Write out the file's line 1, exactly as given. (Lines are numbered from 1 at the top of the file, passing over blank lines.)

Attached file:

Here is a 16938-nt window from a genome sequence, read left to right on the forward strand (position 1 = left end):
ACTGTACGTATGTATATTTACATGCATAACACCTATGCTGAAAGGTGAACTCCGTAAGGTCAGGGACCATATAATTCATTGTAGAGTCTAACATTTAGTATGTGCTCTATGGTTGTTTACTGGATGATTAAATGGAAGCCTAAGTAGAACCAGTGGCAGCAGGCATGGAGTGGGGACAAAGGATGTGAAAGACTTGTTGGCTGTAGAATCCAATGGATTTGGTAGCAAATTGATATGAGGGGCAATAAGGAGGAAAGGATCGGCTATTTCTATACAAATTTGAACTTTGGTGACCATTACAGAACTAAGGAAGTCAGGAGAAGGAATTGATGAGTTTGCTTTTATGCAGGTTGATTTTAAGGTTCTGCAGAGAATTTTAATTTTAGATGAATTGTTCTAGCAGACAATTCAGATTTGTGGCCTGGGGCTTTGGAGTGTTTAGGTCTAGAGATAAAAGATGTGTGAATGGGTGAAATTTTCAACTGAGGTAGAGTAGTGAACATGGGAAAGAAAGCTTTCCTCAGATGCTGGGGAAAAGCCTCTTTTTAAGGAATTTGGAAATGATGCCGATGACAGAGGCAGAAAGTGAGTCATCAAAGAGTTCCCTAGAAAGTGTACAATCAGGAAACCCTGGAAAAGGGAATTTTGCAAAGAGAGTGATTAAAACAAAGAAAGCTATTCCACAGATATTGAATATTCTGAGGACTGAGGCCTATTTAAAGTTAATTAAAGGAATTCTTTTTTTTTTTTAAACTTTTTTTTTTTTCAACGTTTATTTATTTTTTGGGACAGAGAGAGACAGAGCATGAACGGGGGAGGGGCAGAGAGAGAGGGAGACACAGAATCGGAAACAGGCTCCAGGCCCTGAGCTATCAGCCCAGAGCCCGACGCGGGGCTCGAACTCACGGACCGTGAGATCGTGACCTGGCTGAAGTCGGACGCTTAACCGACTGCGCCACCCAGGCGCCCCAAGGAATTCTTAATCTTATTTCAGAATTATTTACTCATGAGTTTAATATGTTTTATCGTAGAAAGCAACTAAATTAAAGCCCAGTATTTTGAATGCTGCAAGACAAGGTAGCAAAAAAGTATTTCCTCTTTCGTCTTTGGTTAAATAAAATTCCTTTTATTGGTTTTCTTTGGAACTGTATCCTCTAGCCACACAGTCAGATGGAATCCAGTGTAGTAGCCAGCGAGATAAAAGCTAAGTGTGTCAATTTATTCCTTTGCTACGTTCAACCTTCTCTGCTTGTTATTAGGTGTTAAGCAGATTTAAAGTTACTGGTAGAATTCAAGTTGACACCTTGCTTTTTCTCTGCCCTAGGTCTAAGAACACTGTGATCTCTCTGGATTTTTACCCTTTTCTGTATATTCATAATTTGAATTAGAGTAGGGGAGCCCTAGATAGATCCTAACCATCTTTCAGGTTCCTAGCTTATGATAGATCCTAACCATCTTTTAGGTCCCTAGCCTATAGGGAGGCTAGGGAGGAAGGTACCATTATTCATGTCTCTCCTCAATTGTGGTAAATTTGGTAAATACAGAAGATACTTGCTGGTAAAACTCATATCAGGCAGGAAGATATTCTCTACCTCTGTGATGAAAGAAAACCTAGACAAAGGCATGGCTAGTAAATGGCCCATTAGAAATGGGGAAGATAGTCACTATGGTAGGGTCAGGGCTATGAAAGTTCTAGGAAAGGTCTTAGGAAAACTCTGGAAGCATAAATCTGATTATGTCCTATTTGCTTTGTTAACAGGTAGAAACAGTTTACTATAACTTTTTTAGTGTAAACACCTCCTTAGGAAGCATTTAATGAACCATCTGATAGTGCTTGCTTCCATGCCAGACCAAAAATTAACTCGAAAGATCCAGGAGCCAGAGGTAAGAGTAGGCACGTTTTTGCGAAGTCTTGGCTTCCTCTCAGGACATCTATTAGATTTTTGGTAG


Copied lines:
Here is a 16938-nt window from a genome sequence, read left to right on the forward strand (position 1 = left end):